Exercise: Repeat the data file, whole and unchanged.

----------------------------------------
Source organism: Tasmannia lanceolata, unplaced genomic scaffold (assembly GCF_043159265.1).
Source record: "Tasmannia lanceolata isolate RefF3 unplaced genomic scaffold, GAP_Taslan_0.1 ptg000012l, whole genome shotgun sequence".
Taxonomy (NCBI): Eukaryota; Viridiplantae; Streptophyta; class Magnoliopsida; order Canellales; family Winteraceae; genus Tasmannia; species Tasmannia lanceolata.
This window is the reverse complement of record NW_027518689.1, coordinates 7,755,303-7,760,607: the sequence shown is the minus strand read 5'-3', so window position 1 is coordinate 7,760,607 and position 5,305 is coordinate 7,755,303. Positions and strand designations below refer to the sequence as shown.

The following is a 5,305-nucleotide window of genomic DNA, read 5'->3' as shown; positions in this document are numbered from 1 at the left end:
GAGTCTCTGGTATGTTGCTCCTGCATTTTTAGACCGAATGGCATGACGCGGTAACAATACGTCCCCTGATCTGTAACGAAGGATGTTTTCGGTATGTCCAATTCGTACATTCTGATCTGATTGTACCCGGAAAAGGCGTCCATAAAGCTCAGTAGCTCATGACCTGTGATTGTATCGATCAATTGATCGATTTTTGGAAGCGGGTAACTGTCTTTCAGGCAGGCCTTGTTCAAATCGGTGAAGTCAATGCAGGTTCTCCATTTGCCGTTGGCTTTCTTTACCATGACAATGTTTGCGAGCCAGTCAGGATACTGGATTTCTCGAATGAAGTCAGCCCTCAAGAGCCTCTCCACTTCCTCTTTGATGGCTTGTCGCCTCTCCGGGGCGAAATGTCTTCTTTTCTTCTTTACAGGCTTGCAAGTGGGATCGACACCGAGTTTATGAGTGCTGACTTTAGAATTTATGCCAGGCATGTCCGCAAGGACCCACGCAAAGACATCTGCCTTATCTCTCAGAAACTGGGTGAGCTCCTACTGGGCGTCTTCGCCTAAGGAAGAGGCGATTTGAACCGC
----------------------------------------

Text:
Source organism: Tasmannia lanceolata, unplaced genomic scaffold (assembly GCF_043159265.1).
Source record: "Tasmannia lanceolata isolate RefF3 unplaced genomic scaffold, GAP_Taslan_0.1 ptg000012l, whole genome shotgun sequence".
Taxonomy (NCBI): Eukaryota; Viridiplantae; Streptophyta; class Magnoliopsida; order Canellales; family Winteraceae; genus Tasmannia; species Tasmannia lanceolata.
This window is the reverse complement of record NW_027518689.1, coordinates 7,755,303-7,760,607: the sequence shown is the minus strand read 5'-3', so window position 1 is coordinate 7,760,607 and position 5,305 is coordinate 7,755,303. Positions and strand designations below refer to the sequence as shown.

The following is a 5,305-nucleotide window of genomic DNA, read 5'->3' as shown; positions in this document are numbered from 1 at the left end:
GAGTCTCTGGTATGTTGCTCCTGCATTTTTAGACCGAATGGCATGACGCGGTAACAATACGTCCCCTGATCTGTAACGAAGGATGTTTTCGGTATGTCCAATTCGTACATTCTGATCTGATTGTACCCGGAAAAGGCGTCCATAAAGCTCAGTAGCTCATGACCTGTGATTGTATCGATCAATTGATCGATTTTTGGAAGCGGGTAACTGTCTTTCAGGCAGGCCTTGTTCAAATCGGTGAAGTCAATGCAGGTTCTCCATTTGCCGTTGGCTTTCTTTACCATGACAATGTTTGCGAGCCAGTCAGGATACTGGATTTCTCGAATGAAGTCAGCCCTCAAGAGCCTCTCCACTTCCTCTTTGATGGCTTGTCGCCTCTCCGGGGCGAAATGTCTTCTTTTCTTCTTTACAGGCTTGCAAGTGGGATCGACACCGAGTTTATGAGTGCTGACTTTAGAATTTATGCCAGGCATGTCCGCAAGGACCCACGCAAAGACATCTGCCTTATCTCTCAGAAACTGGGTGAGCTCCTACTGGGCGTCTTCGCCTAAGGAAGAGGCGATTTGAACCGC